MONDAY, June 22 (HealthDay News) -- Total knee replacement is cost-effective in older adults with advanced osteoarthritis, a new U.S. study shows.
Researchers used a computer simulation model loaded with Medicare claims data and cost/outcomes data from national and international sources to project lifetime costs and quality-adjusted life expectancy (number of years remaining of good health) for a wide variety of patients.
The results showed that, overall, total knee replacement (arthroplasty) increased quality-adjusted life expectancy among Medicare patients (average age 74) from 6.822 to 7.957 years. The total cost for people receiving total knee replacement was $57,900, compared with $37,100 for those who didn't undergo knee replacement. That means the cost-effectiveness ratio of total knee replacement was $18,300 per quality-adjusted life year.
The researchers at Brigham and Women's Hospital in Boston and the Boston University School of Public Health concluded that total knee replacement is a highly cost-effective treatment for management of end-stage knee osteoarthritis compared with non-surgical therapies, and is within the range of accepted cost-effectiveness for other musculoskeletal procedures.
"This result is robust across a broad range of assumptions regarding both patient risk and hospital volume," the study authors wrote. "For patients who choose to undergo total knee arthroplasty, hospital volume plays an important role: regardless of patient risk level, higher-volume centers consistently deliver better outcomes. But the additional survival benefits associated with high-volume centers provide limited cost-effectiveness benefits for high-risk patients deliberating between medium- and high-volume centers."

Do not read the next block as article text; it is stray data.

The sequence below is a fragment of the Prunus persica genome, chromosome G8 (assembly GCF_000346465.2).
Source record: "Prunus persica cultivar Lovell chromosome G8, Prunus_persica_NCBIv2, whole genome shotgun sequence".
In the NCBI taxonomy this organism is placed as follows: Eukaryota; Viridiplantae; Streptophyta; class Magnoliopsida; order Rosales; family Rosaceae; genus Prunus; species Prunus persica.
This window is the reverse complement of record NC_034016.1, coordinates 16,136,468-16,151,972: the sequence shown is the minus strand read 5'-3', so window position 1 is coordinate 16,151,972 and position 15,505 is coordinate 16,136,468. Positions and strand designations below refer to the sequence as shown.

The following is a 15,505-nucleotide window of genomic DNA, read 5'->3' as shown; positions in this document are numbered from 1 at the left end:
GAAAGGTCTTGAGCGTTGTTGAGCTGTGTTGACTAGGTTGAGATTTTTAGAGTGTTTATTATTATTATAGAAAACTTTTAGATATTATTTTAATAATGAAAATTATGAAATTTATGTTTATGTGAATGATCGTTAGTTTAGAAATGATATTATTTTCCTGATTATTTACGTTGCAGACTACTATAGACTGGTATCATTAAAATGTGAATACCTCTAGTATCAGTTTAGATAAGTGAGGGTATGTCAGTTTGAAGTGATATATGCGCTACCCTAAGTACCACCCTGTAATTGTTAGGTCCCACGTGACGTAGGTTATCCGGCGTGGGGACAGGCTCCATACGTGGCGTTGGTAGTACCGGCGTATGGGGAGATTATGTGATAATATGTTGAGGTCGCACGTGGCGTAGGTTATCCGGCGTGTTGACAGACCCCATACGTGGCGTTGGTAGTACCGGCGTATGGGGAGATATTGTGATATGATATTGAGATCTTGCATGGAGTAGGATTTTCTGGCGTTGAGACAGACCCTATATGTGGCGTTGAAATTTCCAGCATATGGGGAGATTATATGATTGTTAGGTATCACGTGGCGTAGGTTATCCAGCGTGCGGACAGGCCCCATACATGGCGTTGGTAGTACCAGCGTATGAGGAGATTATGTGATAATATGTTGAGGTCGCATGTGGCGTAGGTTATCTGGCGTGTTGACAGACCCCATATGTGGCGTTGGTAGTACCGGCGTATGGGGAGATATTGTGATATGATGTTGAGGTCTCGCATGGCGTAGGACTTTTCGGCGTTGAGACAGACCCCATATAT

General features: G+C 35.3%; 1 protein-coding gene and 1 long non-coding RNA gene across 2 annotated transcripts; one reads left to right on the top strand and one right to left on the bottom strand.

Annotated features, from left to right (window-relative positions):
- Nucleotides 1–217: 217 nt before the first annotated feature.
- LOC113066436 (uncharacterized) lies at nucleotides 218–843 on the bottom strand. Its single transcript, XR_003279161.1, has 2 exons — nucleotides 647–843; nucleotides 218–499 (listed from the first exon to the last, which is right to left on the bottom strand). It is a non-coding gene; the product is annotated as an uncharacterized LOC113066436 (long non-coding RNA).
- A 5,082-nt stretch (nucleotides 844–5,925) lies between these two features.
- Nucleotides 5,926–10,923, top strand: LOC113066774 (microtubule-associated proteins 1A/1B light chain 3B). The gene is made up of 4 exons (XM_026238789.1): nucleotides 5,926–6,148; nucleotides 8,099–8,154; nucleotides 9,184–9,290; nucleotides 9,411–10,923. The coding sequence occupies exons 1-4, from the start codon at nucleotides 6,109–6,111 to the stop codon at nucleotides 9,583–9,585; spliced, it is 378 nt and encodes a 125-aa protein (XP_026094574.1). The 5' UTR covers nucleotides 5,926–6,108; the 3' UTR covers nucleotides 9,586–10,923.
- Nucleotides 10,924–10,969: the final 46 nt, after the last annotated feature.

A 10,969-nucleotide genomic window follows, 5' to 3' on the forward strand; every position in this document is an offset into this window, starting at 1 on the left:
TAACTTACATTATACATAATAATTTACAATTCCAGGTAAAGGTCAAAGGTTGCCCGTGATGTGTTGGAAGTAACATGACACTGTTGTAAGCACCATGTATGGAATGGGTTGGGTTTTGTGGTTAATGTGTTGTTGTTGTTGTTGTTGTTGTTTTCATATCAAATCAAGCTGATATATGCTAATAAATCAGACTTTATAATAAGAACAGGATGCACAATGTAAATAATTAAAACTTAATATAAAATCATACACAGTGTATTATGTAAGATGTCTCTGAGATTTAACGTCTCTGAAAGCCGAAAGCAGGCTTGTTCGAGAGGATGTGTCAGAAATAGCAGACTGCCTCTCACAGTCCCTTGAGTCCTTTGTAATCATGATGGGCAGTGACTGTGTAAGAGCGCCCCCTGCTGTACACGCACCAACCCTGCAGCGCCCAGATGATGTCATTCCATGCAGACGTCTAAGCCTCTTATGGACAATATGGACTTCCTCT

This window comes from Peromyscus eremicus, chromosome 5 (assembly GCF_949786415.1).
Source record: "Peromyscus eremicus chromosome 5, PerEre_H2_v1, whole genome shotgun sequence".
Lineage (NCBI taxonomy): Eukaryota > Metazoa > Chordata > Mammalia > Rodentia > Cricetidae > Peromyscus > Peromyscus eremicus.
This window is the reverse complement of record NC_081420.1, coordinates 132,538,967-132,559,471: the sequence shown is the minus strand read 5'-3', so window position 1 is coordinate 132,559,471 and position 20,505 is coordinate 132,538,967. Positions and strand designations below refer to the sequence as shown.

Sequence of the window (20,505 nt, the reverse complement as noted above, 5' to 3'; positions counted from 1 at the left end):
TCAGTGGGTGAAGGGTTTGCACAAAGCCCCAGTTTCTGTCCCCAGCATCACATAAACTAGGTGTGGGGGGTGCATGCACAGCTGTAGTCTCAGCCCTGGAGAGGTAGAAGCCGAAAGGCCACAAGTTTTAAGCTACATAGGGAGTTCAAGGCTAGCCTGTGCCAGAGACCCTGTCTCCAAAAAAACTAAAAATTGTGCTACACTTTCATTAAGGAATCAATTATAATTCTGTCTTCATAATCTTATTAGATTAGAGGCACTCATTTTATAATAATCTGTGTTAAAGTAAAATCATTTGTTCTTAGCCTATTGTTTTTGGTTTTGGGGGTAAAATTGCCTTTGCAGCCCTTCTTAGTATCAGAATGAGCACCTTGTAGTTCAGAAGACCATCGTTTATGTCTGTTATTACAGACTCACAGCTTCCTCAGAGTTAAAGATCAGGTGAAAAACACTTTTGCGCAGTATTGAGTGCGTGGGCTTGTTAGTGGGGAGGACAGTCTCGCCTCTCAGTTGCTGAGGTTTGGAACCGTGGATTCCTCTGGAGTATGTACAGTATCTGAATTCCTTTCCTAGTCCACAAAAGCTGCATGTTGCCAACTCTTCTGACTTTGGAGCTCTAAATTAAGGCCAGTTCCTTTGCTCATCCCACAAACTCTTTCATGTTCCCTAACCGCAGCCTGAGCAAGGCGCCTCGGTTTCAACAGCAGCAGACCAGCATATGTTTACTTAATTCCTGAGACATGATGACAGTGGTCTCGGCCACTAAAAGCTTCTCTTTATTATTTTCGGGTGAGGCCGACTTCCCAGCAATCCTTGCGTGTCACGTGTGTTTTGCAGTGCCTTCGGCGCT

The researchers concluded: "Clinicians, patients and policy makers should consider the relative cost-effectiveness of total knee arthroplasty in making decisions about who should undergo total knee arthroplasty, where and when."
The study appears in the June 22 issue of the Archives of Internal Medicine.
The Arthritis Foundation has more about total knee replacement.
-- Robert Preidt
SOURCE: JAMA/Archives journals, news release, June 22, 2009
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